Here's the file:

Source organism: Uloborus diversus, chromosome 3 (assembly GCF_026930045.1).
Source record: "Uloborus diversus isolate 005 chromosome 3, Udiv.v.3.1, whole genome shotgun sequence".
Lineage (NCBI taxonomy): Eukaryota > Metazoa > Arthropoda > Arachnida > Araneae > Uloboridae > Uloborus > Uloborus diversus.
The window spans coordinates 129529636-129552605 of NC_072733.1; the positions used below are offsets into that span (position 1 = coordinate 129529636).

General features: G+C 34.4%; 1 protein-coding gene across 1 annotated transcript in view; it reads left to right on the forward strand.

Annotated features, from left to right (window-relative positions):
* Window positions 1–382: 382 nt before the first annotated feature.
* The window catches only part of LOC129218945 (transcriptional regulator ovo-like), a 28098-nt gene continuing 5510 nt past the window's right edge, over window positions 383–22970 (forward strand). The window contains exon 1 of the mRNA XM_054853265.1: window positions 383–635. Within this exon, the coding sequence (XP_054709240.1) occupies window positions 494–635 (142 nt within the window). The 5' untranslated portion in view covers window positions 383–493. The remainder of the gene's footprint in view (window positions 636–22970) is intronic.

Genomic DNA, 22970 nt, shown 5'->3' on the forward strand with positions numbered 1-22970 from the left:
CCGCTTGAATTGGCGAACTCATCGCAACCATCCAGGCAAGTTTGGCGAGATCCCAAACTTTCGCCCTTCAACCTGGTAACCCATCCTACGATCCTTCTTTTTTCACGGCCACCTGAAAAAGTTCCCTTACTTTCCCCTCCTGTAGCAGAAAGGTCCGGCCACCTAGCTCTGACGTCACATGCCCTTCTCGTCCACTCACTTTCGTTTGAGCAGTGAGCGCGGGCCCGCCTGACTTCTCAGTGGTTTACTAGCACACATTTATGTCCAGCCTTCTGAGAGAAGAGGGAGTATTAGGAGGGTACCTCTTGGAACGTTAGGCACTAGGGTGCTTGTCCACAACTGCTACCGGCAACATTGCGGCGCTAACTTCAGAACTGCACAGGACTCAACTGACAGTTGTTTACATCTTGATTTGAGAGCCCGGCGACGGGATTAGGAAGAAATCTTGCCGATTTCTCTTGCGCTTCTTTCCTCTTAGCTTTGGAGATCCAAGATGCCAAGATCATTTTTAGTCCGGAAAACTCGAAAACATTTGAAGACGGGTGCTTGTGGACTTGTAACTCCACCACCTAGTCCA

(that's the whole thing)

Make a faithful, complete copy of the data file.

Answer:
Source organism: Uloborus diversus, chromosome 3 (assembly GCF_026930045.1).
Source record: "Uloborus diversus isolate 005 chromosome 3, Udiv.v.3.1, whole genome shotgun sequence".
Lineage (NCBI taxonomy): Eukaryota > Metazoa > Arthropoda > Arachnida > Araneae > Uloboridae > Uloborus > Uloborus diversus.
The window spans coordinates 129529636-129552605 of NC_072733.1; the positions used below are offsets into that span (position 1 = coordinate 129529636).

General features: G+C 34.4%; 1 protein-coding gene across 1 annotated transcript in view; it reads left to right on the forward strand.

Annotated features, from left to right (window-relative positions):
* Window positions 1–382: 382 nt before the first annotated feature.
* The window catches only part of LOC129218945 (transcriptional regulator ovo-like), a 28098-nt gene continuing 5510 nt past the window's right edge, over window positions 383–22970 (forward strand). The window contains exon 1 of the mRNA XM_054853265.1: window positions 383–635. Within this exon, the coding sequence (XP_054709240.1) occupies window positions 494–635 (142 nt within the window). The 5' untranslated portion in view covers window positions 383–493. The remainder of the gene's footprint in view (window positions 636–22970) is intronic.

Genomic DNA, 22970 nt, shown 5'->3' on the forward strand with positions numbered 1-22970 from the left:
CCGCTTGAATTGGCGAACTCATCGCAACCATCCAGGCAAGTTTGGCGAGATCCCAAACTTTCGCCCTTCAACCTGGTAACCCATCCTACGATCCTTCTTTTTTCACGGCCACCTGAAAAAGTTCCCTTACTTTCCCCTCCTGTAGCAGAAAGGTCCGGCCACCTAGCTCTGACGTCACATGCCCTTCTCGTCCACTCACTTTCGTTTGAGCAGTGAGCGCGGGCCCGCCTGACTTCTCAGTGGTTTACTAGCACACATTTATGTCCAGCCTTCTGAGAGAAGAGGGAGTATTAGGAGGGTACCTCTTGGAACGTTAGGCACTAGGGTGCTTGTCCACAACTGCTACCGGCAACATTGCGGCGCTAACTTCAGAACTGCACAGGACTCAACTGACAGTTGTTTACATCTTGATTTGAGAGCCCGGCGACGGGATTAGGAAGAAATCTTGCCGATTTCTCTTGCGCTTCTTTCCTCTTAGCTTTGGAGATCCAAGATGCCAAGATCATTTTTAGTCCGGAAAACTCGAAAACATTTGAAGACGGGTGCTTGTGGACTTGTAACTCCACCACCTAGTCCA